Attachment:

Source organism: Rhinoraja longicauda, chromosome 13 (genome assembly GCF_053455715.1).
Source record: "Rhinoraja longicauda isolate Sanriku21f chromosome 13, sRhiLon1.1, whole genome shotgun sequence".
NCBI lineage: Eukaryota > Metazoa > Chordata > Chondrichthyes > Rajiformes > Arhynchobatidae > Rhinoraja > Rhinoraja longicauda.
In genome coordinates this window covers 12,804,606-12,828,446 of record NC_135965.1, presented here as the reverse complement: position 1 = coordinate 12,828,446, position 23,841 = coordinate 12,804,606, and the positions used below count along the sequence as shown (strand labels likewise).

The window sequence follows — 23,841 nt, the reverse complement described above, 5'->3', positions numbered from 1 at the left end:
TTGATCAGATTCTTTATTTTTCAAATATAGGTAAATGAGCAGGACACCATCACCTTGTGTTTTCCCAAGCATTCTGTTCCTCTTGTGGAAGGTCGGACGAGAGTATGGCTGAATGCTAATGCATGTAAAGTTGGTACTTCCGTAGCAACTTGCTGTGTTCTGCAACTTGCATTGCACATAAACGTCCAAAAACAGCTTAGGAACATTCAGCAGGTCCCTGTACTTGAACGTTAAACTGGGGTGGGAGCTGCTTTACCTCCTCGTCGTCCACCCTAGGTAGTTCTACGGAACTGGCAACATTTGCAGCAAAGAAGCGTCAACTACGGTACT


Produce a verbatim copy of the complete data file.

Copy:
Source organism: Rhinoraja longicauda, chromosome 13 (genome assembly GCF_053455715.1).
Source record: "Rhinoraja longicauda isolate Sanriku21f chromosome 13, sRhiLon1.1, whole genome shotgun sequence".
NCBI lineage: Eukaryota > Metazoa > Chordata > Chondrichthyes > Rajiformes > Arhynchobatidae > Rhinoraja > Rhinoraja longicauda.
In genome coordinates this window covers 12,804,606-12,828,446 of record NC_135965.1, presented here as the reverse complement: position 1 = coordinate 12,828,446, position 23,841 = coordinate 12,804,606, and the positions used below count along the sequence as shown (strand labels likewise).

The window sequence follows — 23,841 nt, the reverse complement described above, 5'->3', positions numbered from 1 at the left end:
TTGATCAGATTCTTTATTTTTCAAATATAGGTAAATGAGCAGGACACCATCACCTTGTGTTTTCCCAAGCATTCTGTTCCTCTTGTGGAAGGTCGGACGAGAGTATGGCTGAATGCTAATGCATGTAAAGTTGGTACTTCCGTAGCAACTTGCTGTGTTCTGCAACTTGCATTGCACATAAACGTCCAAAAACAGCTTAGGAACATTCAGCAGGTCCCTGTACTTGAACGTTAAACTGGGGTGGGAGCTGCTTTACCTCCTCGTCGTCCACCCTAGGTAGTTCTACGGAACTGGCAACATTTGCAGCAAAGAAGCGTCAACTACGGTACT